I just returned from a two week trip with my wife and daughter to Berlin, Copenhagen, and Amsterdam. Been there before; I visited all three cities at different times in the 60s and 70s. The occasion of this trip was to check in with our daughter during her semester abroad. My notes and observations follow:
All three cities were jammed with people. You might think since it was November, things would be pretty quiet, but no… The museums were full, with long lines outside waiting for entry. The sidewalks and restaurants were crowded with residents and tourists. Hotel rooms were all taken. If you wanted a restaurant seat or a hotel room and didn’t have a reservation, pickings might be slim.
Europeans are very interested in US politics, not to say that they are fans, but we do take up a large share of the European conciousness. On our first morning in Berlin, which would have been the 11th, the first four pages of the city newspaper (the MorgenPost?) were taken up by reporting on and analysis of the presidential vote.
English is firmly placed as the lingua franca in any area where tourists are common. On first contact with anyone in a restaurant, hotel, or on the street you are just as likely to be addressed in English as in the local language. The dialect used is American English. In past visits I heard Europeans speak English with an English accent, but no longer. American accents, American idioms.
Blue jeans and casual dress are the rule. I brought along a pair of Dockers and leather shoes for nights out at nice restaurants, but they were not needed. The locals wear jeans, the tourists wear jeans. Further, when I was young it was a casual sport in airports to guess the nationality of individuals walking by. We could distinguish Italians versus Spanish, French from Germans; but no more – or at least Betsy and I can’t. Today good teeth are universal, and everyone wears Levis, North Face rain jackets, and LA Dodger or NY Yankee baseball caps.
Speaking of sports gear and team logos, I found it curious that I could never tell what the popular local sports team was. I expected to see FC Copenhagen gear in Copenhagen or Hertha BSC gear in Berlin, but they don’t do that. No flags flying from cars or logos displayed in windows. The Yankee and Dodger baseball caps were worn as a style statement, not because they were fans, or knew or cared that the ‘LA’ and ‘NY’ logos represented American baseball teams.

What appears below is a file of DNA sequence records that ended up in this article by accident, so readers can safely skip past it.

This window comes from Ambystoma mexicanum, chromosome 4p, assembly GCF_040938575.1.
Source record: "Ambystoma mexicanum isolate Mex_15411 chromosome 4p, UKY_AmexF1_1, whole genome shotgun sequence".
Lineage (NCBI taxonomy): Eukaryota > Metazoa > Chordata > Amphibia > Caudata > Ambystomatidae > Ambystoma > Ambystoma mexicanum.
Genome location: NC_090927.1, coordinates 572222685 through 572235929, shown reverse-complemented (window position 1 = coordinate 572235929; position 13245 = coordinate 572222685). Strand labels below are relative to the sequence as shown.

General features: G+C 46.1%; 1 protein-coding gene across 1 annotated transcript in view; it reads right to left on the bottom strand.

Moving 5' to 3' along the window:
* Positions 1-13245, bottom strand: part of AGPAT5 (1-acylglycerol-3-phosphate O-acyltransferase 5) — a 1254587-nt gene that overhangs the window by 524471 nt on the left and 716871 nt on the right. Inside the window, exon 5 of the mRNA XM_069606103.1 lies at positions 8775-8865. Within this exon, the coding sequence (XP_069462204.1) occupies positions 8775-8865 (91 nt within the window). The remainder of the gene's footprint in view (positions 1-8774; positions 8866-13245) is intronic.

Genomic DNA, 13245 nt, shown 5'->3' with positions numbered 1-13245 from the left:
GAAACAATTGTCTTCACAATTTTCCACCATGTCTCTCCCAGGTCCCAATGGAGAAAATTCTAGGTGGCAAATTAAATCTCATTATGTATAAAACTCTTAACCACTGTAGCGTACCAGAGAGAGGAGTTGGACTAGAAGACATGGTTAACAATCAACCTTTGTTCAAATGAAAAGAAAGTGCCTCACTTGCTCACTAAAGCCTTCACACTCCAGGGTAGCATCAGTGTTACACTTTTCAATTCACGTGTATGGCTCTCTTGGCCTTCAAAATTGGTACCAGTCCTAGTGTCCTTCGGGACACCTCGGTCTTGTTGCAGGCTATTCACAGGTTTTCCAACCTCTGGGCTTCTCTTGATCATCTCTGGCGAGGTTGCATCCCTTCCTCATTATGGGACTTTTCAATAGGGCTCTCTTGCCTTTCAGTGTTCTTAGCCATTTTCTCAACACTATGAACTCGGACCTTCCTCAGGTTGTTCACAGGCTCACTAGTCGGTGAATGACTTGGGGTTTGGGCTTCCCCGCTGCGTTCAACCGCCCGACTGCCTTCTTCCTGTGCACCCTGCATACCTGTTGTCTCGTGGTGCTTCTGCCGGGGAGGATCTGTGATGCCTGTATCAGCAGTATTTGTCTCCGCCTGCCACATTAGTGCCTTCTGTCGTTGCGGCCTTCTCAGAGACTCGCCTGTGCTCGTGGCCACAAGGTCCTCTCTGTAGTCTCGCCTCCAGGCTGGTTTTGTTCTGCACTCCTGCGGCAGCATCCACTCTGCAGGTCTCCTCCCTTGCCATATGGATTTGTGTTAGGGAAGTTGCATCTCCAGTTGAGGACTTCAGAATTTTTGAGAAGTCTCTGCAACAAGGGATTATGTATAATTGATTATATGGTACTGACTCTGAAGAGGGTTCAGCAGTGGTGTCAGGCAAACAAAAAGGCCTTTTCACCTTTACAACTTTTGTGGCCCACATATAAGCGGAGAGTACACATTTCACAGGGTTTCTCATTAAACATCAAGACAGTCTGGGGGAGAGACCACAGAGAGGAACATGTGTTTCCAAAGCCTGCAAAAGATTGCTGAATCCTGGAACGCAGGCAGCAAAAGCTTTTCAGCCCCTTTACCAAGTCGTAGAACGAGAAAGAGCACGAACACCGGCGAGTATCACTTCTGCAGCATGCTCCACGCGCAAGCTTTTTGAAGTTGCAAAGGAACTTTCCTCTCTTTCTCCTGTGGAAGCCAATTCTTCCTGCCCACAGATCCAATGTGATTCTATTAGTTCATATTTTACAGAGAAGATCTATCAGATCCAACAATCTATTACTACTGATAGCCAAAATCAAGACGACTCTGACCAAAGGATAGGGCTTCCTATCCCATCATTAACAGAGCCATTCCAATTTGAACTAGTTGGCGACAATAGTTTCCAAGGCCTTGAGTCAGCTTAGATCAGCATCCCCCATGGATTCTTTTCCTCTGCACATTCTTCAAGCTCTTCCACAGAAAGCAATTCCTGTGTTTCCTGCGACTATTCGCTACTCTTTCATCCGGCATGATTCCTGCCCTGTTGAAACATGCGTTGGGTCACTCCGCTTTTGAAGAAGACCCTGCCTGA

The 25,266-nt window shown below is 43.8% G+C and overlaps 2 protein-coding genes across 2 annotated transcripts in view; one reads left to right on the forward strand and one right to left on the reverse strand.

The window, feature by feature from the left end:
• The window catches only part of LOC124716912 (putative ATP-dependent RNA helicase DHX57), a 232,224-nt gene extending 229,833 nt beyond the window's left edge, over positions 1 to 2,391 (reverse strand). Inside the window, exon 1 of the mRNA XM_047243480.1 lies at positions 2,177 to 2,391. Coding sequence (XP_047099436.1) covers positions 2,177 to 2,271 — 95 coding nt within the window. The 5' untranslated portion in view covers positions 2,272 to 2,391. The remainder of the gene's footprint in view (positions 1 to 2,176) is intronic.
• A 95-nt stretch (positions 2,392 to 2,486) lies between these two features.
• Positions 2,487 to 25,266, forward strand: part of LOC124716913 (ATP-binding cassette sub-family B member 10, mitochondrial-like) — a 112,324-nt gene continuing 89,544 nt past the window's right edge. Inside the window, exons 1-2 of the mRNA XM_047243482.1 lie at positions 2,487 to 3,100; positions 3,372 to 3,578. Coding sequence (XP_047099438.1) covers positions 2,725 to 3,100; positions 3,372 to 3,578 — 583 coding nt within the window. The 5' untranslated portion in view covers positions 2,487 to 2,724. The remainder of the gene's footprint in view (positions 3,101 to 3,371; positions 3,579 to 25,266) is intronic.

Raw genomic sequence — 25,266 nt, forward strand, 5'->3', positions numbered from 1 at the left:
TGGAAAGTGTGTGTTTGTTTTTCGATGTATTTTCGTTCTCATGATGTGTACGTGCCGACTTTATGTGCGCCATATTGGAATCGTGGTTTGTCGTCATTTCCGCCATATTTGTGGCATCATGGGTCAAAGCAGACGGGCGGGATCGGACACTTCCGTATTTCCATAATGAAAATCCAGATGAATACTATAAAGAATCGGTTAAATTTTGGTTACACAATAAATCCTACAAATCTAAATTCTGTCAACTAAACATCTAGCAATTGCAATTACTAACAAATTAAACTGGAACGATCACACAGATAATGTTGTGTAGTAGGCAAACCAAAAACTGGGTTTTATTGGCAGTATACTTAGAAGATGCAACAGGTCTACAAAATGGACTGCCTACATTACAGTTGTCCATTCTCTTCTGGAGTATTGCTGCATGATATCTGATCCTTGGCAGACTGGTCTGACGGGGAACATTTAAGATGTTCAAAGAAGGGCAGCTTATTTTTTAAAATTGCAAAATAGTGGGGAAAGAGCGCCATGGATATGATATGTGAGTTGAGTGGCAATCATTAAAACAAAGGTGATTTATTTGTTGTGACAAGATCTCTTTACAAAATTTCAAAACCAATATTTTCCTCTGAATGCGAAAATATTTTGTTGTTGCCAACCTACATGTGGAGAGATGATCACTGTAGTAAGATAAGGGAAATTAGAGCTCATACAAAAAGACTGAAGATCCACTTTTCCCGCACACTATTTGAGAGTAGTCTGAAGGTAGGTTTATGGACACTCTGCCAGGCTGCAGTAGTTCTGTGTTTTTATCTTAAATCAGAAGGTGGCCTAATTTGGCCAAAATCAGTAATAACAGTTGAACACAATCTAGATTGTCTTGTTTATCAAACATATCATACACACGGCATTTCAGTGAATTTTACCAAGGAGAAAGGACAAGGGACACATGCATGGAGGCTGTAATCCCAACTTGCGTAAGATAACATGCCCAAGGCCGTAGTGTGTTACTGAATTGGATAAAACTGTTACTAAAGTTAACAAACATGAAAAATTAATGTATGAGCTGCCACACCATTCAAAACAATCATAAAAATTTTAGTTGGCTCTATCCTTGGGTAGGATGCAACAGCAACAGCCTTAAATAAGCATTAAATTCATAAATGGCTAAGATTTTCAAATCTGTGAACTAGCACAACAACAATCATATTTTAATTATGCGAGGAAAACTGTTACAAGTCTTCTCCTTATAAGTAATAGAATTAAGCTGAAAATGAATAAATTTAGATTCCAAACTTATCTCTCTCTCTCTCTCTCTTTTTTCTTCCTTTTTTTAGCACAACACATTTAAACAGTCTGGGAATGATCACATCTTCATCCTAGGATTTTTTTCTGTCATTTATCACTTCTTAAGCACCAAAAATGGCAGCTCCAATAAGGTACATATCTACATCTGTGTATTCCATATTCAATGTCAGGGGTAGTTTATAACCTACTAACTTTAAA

Bicycles are much more popular than I remember. Bike lanes are universal and you may get run down if you step into one without looking first. I rented a bike in Copenhagen and found an extensive set of norms and customs around bike riding in the city. Given an arterial with cars down the middle and bike lanes on either side, you’re expected to use the bike lane on the RIGHT side of the street. At a red light pedestrians stand in one spot, bikes gather in another. Hand signals are used. When bicyclists make a left turn in Seattle, they might pull out into the left turn lane with the cars (and slow down the traffic). In Copenhagen OTOH you cross the intersection in the bike lane, then make your left using the crosswalk on the far side. Much safer and tidier. In American cities fancy road bikes are common, not in Europe. They use the clunky city bikes with heavy frames and fat tires. Cargo bikes are common. Moms ferry their kids in cargo bikes. In Copenhagen we didn’t see scooters; but in Amsterdam scooters are common, and in Amsterdam the scooters use the bike lanes.
Germany is trying, with characteristic thoroughness, to acknowledge the dark parts of their recent history. There is a Jewish Museum in Berlin, and on the former site of Gestapo headquarters something called the Topography of Terror Documentation Center which documents the role of the SS and the police in Nazi Germany.
Compared to the US, airport security is intense. Schiphol is a magnificent modern airport, and huge. The airport in Copenhagen was strange: a bazaar of endless retail shops and bright lights with airport gates added here and there almost as an afterthought. And nowhere to sit. Ironically, Tegel in Berlin is crowded and chaotic. I expected different in Germany’s new capital.
The food was great even in places where you wouldn’t expect it, like museum cafes. At the Viking Ship Museum in Roskilde I had an open-faced smoked halibut sandwich which was a masterpiece of local ingredients. I only remember one restaurant meal that wasn’t wonderful and different.
Things you see here but not there…
local TV news
Things you see there but not here…
French braids worn by men
Chinese tourists, lots of Chinese tourists
dogs off-leash in parks
Things that made me shake my head
Hotel showers. All it takes is two knobs and a hose, but in different trips across different parts of Europe, over and over I see hotels go off the deep end with Rube Goldberg lashups that fall between Fawlty Towers and Saturday Night Live.
Tiny hotel rooms. Tiny rooms are the norm in Europe. I hate it. My opinion – it would be a code violation in the US.